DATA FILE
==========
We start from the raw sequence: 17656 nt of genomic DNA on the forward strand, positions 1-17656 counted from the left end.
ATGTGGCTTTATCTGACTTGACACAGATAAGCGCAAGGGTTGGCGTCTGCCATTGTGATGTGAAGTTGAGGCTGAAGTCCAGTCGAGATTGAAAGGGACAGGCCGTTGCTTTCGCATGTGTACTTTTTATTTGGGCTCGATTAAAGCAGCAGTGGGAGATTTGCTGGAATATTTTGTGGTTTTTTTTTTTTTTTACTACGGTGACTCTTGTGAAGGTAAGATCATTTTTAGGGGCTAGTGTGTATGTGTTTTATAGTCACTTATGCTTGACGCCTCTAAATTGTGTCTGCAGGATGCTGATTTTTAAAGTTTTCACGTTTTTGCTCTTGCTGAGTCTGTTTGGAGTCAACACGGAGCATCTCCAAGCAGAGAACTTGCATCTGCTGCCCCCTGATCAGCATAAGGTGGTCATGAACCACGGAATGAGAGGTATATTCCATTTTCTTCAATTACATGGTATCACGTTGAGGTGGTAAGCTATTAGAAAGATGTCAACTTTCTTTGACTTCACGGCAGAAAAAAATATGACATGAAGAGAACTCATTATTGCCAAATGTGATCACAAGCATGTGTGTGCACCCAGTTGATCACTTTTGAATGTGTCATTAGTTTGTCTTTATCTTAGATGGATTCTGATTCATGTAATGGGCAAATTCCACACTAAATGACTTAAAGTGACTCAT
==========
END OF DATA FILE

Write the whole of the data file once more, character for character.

We start from the raw sequence: 17656 nt of genomic DNA on the forward strand, positions 1-17656 counted from the left end.
ATGTGGCTTTATCTGACTTGACACAGATAAGCGCAAGGGTTGGCGTCTGCCATTGTGATGTGAAGTTGAGGCTGAAGTCCAGTCGAGATTGAAAGGGACAGGCCGTTGCTTTCGCATGTGTACTTTTTATTTGGGCTCGATTAAAGCAGCAGTGGGAGATTTGCTGGAATATTTTGTGGTTTTTTTTTTTTTTTACTACGGTGACTCTTGTGAAGGTAAGATCATTTTTAGGGGCTAGTGTGTATGTGTTTTATAGTCACTTATGCTTGACGCCTCTAAATTGTGTCTGCAGGATGCTGATTTTTAAAGTTTTCACGTTTTTGCTCTTGCTGAGTCTGTTTGGAGTCAACACGGAGCATCTCCAAGCAGAGAACTTGCATCTGCTGCCCCCTGATCAGCATAAGGTGGTCATGAACCACGGAATGAGAGGTATATTCCATTTTCTTCAATTACATGGTATCACGTTGAGGTGGTAAGCTATTAGAAAGATGTCAACTTTCTTTGACTTCACGGCAGAAAAAAATATGACATGAAGAGAACTCATTATTGCCAAATGTGATCACAAGCATGTGTGTGCACCCAGTTGATCACTTTTGAATGTGTCATTAGTTTGTCTTTATCTTAGATGGATTCTGATTCATGTAATGGGCAAATTCCACACTAAATGACTTAAAGTGACTCAT